COVID-19 is a new disease so information on it, its features, incidence and its course are still emerging. The natural history, clinical course and consequences of COVID19 are still not completely understood. It is recognised that most patients with COVID-19 return to baseline after acute infection with SARS-CoV-2, but a proportion report ongoing health issues.
The number of people that are affected with longer term sequelae after acute COVID-19 remains unknown, but published reports indicate that approximately 10– 20% of COVID-19 patients experience lingering symptoms for weeks to months following acute SARS-CoV-2 infection.
Several organisations and societies have proposed different definitions based upon the constellation of symptoms that affect people after acute SARS-CoV-2 infection. To aid recognition and management of those affected, the WHO has recently through a global consensus process proposed a working clinical case definition of Post COVID-19 syndrome occurring 3 months from the onset of COVID-19, with symptoms that last for at least 2 months and cannot be explained by an alternative diagnosis. Common symptoms include fatigue, shortness of breath, cognitive dysfunction and others which generally have an impact on everyday functioning. Symptoms may be new onset, following initial recovery from an acute COVID19 episode, or persist from the initial illness. Symptoms may also fluctuate or relapse over time. However, the WHO notes that this definition may change as new evidence emerges and our understanding of the consequences of COVID-19 continues to evolve.
COVID-19 in children is usually asymptomatic or manifests as a mild illness of short duration. However, concerns have been raised regarding prolonged illness in some children, with no clear resolution of symptoms several weeks after onset, as is observed in some adults and this is an area of ongoing research. Studies to date have identified that that long illness duration after SARS-CoV-2 infection in school-aged children does occur but is uncommon and less common than is reported in adults. In most studies of children affected, symptoms are reported to have resolved or significantly decreased over time, providing reassurance about long-term outcomes. Additionally, studies suggest that the symptom burden in children with what has been termed long COVID-19 was not greater than that in children with long illnesses due to causes other than SARS-CoV-2 infection.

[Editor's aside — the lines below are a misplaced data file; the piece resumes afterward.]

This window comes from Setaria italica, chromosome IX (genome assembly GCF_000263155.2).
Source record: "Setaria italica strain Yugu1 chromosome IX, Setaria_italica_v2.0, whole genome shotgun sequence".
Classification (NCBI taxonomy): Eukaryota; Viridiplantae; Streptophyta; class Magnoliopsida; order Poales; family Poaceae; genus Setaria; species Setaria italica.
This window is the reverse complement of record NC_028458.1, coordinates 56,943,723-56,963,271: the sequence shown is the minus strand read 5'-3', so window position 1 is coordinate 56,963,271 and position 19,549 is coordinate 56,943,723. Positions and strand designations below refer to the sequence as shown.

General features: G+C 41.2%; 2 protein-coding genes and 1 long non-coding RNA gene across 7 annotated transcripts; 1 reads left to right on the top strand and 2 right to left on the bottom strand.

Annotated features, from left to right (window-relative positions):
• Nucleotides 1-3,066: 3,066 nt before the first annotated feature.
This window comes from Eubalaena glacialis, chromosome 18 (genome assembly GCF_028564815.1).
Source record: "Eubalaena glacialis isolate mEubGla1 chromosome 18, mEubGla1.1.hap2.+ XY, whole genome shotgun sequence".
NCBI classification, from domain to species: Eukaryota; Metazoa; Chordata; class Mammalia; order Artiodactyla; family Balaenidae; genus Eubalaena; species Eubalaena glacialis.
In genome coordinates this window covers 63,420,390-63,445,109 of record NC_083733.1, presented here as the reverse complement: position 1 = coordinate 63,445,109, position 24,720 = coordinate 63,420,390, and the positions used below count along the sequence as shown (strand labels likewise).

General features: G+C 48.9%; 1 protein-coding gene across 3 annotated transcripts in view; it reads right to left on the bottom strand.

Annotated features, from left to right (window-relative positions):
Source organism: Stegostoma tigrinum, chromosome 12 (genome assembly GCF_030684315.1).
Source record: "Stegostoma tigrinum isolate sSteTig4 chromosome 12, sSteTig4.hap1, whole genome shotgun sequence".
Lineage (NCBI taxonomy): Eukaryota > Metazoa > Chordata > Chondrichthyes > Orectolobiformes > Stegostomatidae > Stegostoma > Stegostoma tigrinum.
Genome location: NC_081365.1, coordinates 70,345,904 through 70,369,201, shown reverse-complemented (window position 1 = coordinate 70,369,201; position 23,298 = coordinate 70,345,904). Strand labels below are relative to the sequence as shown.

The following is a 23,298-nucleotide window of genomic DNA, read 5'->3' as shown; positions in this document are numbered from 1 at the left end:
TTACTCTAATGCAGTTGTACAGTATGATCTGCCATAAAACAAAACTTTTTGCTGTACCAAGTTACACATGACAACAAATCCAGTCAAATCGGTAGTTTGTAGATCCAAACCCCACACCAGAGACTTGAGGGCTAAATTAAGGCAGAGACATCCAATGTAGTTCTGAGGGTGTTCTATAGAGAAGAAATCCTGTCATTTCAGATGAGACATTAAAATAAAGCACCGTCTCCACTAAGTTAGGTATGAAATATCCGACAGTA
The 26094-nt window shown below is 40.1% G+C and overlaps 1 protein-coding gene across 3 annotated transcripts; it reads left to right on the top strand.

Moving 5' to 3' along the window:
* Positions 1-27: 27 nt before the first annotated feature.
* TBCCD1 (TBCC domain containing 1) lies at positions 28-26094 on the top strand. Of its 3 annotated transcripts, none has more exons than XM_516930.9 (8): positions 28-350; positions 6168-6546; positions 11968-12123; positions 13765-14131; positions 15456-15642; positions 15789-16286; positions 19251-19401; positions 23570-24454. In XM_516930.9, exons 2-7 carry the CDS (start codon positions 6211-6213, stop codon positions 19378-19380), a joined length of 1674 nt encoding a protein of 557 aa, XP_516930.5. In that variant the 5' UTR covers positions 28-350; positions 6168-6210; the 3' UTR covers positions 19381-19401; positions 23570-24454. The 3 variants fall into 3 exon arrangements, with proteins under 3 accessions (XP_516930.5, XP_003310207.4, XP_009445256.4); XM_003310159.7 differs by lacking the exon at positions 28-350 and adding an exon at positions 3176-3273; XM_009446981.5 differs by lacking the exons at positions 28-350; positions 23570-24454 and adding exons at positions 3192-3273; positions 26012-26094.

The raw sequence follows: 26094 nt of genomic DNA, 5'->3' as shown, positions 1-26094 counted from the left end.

Patients with persistent symptoms following COVID-19 infection may be followed up by their GP or in hospital settings as clinically appropriate. People in the community who are concerned about persistent symptoms following Covid-19 should contact their GP in the first instance. Treatment is currently focused on management of specific symptoms.
Specific guidance on the treatment of 'Long COVID' is presently under development both here and internationally. The HSE is currently assessing need and the best way to care for those impacted by Long COVID to ensure the appropriate supports are in place. As part of this work on post-COVID care, the HSE is examining how it can model the possible numbers that will be affected, noting that this will take time as more evidence emerges. I understand that the HSE has also been in touch with a group of people who are suffering post-COVID symptoms to inform understanding. You may wish to note, that a Programme Manager/Implementation Lead and Clinical Leads have been identified within the HSE who will be key stakeholders in driving this programme of work.
My Department, through the Health Research Board, continues to fund research into the clinical impacts of COVID-19. My Department will also continue to develop an understanding of the implications of Long COVID to inform policy as appropriate.